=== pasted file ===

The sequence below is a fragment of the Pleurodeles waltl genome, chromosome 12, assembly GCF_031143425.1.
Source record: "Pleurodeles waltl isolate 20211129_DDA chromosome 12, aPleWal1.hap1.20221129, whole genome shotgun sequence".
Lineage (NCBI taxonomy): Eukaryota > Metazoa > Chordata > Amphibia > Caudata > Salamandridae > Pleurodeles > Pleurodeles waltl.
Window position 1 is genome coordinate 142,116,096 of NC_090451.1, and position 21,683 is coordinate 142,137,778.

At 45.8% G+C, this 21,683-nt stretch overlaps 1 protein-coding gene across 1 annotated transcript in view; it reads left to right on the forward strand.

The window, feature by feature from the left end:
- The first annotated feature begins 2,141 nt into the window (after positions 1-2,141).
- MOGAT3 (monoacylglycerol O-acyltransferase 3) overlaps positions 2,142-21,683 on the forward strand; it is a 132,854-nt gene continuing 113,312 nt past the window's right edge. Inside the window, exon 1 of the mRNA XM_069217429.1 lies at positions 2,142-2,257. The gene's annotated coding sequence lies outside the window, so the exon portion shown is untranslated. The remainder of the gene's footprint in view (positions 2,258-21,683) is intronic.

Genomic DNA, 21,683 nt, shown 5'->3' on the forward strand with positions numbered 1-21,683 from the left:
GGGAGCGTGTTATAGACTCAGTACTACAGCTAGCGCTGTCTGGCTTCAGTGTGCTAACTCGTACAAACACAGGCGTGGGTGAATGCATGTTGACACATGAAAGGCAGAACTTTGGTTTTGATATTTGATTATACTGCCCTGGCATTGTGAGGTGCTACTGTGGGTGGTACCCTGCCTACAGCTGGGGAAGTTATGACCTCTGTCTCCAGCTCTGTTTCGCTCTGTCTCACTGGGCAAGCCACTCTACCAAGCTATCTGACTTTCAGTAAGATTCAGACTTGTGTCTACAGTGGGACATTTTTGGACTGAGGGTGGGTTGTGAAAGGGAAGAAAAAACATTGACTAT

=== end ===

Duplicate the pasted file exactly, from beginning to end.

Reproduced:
The sequence below is a fragment of the Pleurodeles waltl genome, chromosome 12, assembly GCF_031143425.1.
Source record: "Pleurodeles waltl isolate 20211129_DDA chromosome 12, aPleWal1.hap1.20221129, whole genome shotgun sequence".
Lineage (NCBI taxonomy): Eukaryota > Metazoa > Chordata > Amphibia > Caudata > Salamandridae > Pleurodeles > Pleurodeles waltl.
Window position 1 is genome coordinate 142,116,096 of NC_090451.1, and position 21,683 is coordinate 142,137,778.

At 45.8% G+C, this 21,683-nt stretch overlaps 1 protein-coding gene across 1 annotated transcript in view; it reads left to right on the forward strand.

The window, feature by feature from the left end:
- The first annotated feature begins 2,141 nt into the window (after positions 1-2,141).
- MOGAT3 (monoacylglycerol O-acyltransferase 3) overlaps positions 2,142-21,683 on the forward strand; it is a 132,854-nt gene continuing 113,312 nt past the window's right edge. Inside the window, exon 1 of the mRNA XM_069217429.1 lies at positions 2,142-2,257. The gene's annotated coding sequence lies outside the window, so the exon portion shown is untranslated. The remainder of the gene's footprint in view (positions 2,258-21,683) is intronic.

Genomic DNA, 21,683 nt, shown 5'->3' on the forward strand with positions numbered 1-21,683 from the left:
GGGAGCGTGTTATAGACTCAGTACTACAGCTAGCGCTGTCTGGCTTCAGTGTGCTAACTCGTACAAACACAGGCGTGGGTGAATGCATGTTGACACATGAAAGGCAGAACTTTGGTTTTGATATTTGATTATACTGCCCTGGCATTGTGAGGTGCTACTGTGGGTGGTACCCTGCCTACAGCTGGGGAAGTTATGACCTCTGTCTCCAGCTCTGTTTCGCTCTGTCTCACTGGGCAAGCCACTCTACCAAGCTATCTGACTTTCAGTAAGATTCAGACTTGTGTCTACAGTGGGACATTTTTGGACTGAGGGTGGGTTGTGAAAGGGAAGAAAAAACATTGACTAT